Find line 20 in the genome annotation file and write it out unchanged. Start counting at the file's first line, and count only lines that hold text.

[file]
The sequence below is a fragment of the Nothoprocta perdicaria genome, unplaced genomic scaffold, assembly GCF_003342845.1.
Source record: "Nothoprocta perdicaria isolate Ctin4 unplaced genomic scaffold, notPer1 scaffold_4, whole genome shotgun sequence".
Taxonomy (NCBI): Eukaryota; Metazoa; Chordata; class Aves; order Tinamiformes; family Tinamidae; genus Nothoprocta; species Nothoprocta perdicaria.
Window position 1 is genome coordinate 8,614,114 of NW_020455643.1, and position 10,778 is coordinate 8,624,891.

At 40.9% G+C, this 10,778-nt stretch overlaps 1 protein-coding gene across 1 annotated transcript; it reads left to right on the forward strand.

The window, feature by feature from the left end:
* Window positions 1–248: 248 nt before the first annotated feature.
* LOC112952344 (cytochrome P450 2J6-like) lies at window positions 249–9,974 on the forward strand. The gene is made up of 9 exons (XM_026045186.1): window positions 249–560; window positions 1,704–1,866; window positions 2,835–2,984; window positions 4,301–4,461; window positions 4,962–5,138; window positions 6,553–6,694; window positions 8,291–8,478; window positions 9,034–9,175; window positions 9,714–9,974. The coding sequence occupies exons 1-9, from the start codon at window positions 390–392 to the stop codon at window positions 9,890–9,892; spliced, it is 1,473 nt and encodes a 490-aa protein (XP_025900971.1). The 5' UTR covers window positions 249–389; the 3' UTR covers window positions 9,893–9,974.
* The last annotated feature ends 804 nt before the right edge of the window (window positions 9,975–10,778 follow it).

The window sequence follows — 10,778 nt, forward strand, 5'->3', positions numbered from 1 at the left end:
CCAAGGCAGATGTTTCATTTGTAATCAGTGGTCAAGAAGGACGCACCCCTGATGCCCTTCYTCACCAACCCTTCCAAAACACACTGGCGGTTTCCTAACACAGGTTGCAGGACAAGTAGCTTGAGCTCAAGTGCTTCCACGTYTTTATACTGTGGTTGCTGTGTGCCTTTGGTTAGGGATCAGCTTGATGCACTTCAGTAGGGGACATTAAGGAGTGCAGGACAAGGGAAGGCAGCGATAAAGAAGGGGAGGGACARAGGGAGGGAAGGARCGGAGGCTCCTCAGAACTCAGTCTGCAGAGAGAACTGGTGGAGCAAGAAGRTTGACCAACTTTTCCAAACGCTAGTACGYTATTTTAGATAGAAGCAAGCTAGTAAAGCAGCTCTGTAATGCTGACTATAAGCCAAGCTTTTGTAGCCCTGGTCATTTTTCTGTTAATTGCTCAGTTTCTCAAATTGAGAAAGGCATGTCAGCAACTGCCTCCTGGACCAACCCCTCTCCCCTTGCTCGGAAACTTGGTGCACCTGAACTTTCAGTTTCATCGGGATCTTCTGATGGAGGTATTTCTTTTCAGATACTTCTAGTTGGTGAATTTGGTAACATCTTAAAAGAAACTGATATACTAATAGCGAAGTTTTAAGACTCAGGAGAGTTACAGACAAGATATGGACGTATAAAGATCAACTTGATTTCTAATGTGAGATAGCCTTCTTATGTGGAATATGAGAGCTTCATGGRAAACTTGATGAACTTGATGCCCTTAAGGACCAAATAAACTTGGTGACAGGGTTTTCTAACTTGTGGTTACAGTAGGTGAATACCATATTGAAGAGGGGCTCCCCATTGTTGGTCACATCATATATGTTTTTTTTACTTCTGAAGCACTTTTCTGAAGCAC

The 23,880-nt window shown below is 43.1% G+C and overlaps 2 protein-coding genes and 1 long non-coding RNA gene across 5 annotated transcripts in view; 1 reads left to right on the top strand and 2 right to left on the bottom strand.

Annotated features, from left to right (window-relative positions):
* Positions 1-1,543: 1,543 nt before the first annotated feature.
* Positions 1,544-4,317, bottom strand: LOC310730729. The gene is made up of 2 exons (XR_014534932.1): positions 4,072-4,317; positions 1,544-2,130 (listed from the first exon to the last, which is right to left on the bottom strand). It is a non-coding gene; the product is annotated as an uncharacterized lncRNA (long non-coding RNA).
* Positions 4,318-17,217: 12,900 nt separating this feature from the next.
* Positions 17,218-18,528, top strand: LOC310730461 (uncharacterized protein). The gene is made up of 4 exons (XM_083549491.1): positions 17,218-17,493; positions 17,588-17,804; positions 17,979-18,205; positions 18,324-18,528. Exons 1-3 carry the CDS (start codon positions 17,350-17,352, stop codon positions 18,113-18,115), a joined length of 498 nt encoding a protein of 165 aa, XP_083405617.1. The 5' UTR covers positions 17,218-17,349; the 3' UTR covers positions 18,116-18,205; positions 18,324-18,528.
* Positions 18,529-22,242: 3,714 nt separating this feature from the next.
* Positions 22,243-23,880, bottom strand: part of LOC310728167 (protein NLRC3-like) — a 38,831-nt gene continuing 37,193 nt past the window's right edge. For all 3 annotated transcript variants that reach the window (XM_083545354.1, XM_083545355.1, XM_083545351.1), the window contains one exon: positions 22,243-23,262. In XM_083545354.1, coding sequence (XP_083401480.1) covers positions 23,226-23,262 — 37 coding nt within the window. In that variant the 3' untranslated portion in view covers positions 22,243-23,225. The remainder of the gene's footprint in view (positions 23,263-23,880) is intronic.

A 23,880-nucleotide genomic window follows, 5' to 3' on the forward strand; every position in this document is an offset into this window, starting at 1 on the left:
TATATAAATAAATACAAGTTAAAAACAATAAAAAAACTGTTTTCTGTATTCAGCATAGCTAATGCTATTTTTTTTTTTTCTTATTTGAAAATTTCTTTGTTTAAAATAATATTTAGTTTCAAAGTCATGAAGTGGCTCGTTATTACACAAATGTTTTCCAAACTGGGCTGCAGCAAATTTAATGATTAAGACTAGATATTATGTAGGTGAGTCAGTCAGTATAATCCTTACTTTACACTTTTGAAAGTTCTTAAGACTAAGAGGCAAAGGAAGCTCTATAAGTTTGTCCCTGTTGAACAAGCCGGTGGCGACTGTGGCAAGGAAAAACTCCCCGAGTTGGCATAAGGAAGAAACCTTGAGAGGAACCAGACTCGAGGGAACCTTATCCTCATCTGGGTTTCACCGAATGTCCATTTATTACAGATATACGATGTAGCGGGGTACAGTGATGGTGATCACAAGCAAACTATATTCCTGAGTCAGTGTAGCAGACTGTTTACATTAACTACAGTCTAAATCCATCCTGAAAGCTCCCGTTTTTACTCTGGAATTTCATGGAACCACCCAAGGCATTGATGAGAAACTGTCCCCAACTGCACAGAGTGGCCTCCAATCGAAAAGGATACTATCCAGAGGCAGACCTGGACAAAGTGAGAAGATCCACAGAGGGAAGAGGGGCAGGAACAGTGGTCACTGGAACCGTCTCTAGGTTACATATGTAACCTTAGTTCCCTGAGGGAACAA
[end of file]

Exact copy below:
A 23,880-nucleotide genomic window follows, 5' to 3' on the forward strand; every position in this document is an offset into this window, starting at 1 on the left: